RaDAR – QRP Satcomms and a road through the twilight zone

Saturday was a special day.

It started with portable QRP communications from the stadium in a nearby town called Ottosdal, famous for the one and only night marathon in South Africa.

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Conditions were not good on 40m but I managed a few QSO’s, three of them morse code, my favourite mode. Ottosdal lies on the border between grids KG33 and KG23 and part of my plan was to activate KG23 via satellite, a grid my friend Andre, ZS2BK needed.

I’d done a recce beforehand to find a safe spot to deploy for RaDAR SatComms and packed up and left, planning to return after the QSO’s.

It was next to some grain silos with an awesome dam across the road. Strangely there was no one there unlike the rest of the town. As per usual, finding true north is a requirement before any satellite communications are possible. You need to know where to point the antennas!

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I had a successful QSO with Andre, Christi ZS4CGR and Rickus ZS4A who was demonstrating RaDAR SatComms to two other hams in Bethlehem in the Free state.

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I returned to the stadium, I’d already entered for the night’s half marathon. 18:30 local time is when the gun is fired.

Here are a few pictures I took en route, a most awesome run / jog / walk on a road with miles and miles of diesel filled lanterns.

The starting line.

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As darkness set in.

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Almost halfway for the half marathoners and almost a quarter of the way for the marathoners, an out and back route.

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The half marathon turning point. 10.5 km back to the stadium from here. A spectacular race!!!

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Good training for RaDAR.

73 de Eddie ZS6BNE

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RaDAR – Automating field SatComms

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I’ve always promoted SatComms for use in RaDAR. It certainly has its place there.

Recently there has been renewed interest in the satellites in South Africa and we are starting to use the relatively new cubesats and the CAMSATS. The CAMSATS prompted this article as I have some new questions that need answers. The CAMSATS are amazing satellites and they fly in “Formation” requiring a lot of attention from the satellite user switching in the appropriate frequencies as each flies from horizon to horizon in quick succession!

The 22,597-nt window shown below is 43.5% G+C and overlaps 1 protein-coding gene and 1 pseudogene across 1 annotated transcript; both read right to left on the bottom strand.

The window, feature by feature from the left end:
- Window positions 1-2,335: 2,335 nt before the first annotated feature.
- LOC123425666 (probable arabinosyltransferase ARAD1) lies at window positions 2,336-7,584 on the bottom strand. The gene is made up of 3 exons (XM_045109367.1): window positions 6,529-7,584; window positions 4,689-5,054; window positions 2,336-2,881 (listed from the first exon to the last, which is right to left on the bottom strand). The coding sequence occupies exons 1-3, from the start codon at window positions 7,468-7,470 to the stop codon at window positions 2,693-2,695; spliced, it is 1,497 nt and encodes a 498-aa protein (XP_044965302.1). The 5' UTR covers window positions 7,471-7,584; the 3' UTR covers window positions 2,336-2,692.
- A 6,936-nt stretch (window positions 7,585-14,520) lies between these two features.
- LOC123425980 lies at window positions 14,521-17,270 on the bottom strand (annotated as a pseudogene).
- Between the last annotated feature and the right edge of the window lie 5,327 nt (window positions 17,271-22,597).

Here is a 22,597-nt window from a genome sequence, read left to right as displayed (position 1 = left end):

Working “half duplex” is fine when there are two people on the satellite at one time but when there are three or more it becomes quite challenging with great risk of interfering with possible other QSO’s taking place within the pass band of the transponders.

It’s still good practice to do things by hand and should be practiced but once mastered it’s more convenient to utilize a little computer assistance. I used to use SatPC32 which worked well with the 847 I used to have. CAT control of dual VFO rigs for satellites works but it has its problems! While the VFO’s are updated and you press the PTT at the wrong time it’s possible that you may transmit using the wrong VFO, especially with the 817. The 897 seems to be a little more “tolerant”. If you are monitoring the downlink on another radio it’s possible then that you transmit on the downlink frequency blasting your headphoned ears with strong audio! This is the problem I have and I need to devise a means of working RaDAR SatComms in the best possible way. It also needs to be done to protect the receiver radio!

The proposal.

Just this weekend I rebuilt my HP 210 NetBook computer to control the FT-897d via CAT only to initially set up the uplink and downlink frequencies on the dual VFO’s (Working SPLit). The receive VFO frequency will then indicate what frequency the FT-817nd should be set for the downlink. From there on it’s manual tuning of the higher frequency being it the uplink (u/v) or downlink (v/u) working full duplex and able to listen to your own signal through the transponder and of course others. The process of “Netting” is used to get onto another stations frequency.

Note, each radio has a direct coax connection to the 2m or 70cm yagi of the Arrow antenna. I use the more flexible (but lossy) RG58cu coax but it works acceptably well.

There is still quite a measure of manual control but better than working “blind” and of course keeps the RaDAR operator sharp and focused without the need to look up written or printed frequencies on paper (usually in the dark). Of course this relies on the computer.

I have found too, that tracking the satellite by hand is easier while standing so the rigs should be arranged such that they are easily accessible even while standing.

I use the 817’s shoulder strap and hang it over my Arrow’s tripod but still need to find a way to do something similar with the FT-897d. I power both radios off a 7 A/Hr SLAB that usually sits on the ground.

RaDAR – The last challenge for 2016

I chose my four hours of twenty four to coincide with returning from a nearby town where we took young Eduan to meet an old primary school friend for his birthday. After a hearty breakfast, they watched a kiddies movie together while Elrika and I did some window shopping at the mall.